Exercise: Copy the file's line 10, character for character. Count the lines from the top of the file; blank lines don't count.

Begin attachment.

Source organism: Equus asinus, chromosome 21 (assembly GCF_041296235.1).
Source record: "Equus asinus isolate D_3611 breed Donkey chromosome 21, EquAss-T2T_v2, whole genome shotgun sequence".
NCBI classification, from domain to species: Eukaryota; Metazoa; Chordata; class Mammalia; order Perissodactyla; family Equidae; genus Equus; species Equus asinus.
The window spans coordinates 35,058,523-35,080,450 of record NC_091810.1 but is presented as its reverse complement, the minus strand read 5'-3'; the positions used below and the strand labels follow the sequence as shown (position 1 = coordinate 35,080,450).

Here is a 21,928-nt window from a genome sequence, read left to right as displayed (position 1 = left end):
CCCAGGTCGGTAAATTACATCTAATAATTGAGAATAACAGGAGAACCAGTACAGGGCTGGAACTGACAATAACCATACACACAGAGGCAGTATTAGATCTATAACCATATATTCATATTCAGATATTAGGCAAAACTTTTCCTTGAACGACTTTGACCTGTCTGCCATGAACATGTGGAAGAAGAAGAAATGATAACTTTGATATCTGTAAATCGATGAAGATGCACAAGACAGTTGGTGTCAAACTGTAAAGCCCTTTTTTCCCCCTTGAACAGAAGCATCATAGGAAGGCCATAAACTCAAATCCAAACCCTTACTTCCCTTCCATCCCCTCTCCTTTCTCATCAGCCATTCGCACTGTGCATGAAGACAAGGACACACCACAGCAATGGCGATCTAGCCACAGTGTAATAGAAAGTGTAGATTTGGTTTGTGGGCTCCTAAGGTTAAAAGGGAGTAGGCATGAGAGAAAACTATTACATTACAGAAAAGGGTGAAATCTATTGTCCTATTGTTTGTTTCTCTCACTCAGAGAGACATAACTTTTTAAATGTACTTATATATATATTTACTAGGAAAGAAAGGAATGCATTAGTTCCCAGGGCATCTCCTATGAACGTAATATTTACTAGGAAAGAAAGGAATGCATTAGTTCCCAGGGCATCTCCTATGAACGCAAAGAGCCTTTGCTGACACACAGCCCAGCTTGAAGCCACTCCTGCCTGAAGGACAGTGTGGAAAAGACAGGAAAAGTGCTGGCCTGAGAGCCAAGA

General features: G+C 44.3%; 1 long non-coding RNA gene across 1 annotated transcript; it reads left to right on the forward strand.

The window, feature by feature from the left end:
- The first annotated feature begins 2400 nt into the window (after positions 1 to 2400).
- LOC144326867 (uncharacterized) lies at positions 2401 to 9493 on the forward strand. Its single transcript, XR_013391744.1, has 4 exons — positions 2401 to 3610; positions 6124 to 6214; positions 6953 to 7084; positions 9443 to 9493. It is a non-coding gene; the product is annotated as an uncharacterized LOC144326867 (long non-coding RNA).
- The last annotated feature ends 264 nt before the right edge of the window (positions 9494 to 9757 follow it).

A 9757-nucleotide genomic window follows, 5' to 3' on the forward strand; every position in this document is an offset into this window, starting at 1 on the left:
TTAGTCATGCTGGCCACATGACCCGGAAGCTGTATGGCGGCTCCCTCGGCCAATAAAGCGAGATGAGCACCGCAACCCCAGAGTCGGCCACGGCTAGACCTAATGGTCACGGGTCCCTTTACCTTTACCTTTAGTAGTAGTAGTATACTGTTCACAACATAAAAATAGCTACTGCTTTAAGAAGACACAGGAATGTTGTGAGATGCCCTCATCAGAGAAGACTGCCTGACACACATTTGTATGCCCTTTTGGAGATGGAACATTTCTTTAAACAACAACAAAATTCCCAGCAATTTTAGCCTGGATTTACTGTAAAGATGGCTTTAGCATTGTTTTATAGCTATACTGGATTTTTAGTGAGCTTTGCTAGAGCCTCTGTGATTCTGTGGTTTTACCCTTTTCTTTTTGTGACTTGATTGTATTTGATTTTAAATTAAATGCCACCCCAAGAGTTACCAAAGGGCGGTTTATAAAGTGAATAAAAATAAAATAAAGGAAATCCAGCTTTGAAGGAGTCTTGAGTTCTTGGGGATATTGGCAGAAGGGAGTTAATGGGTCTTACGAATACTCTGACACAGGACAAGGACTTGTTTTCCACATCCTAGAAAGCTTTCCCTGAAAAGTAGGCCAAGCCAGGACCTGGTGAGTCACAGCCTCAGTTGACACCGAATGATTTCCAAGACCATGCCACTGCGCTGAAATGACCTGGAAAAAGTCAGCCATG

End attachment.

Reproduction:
- LOC144326867 (uncharacterized) lies at positions 2401 to 9493 on the forward strand. Its single transcript, XR_013391744.1, has 4 exons — positions 2401 to 3610; positions 6124 to 6214; positions 6953 to 7084; positions 9443 to 9493. It is a non-coding gene; the product is annotated as an uncharacterized LOC144326867 (long non-coding RNA).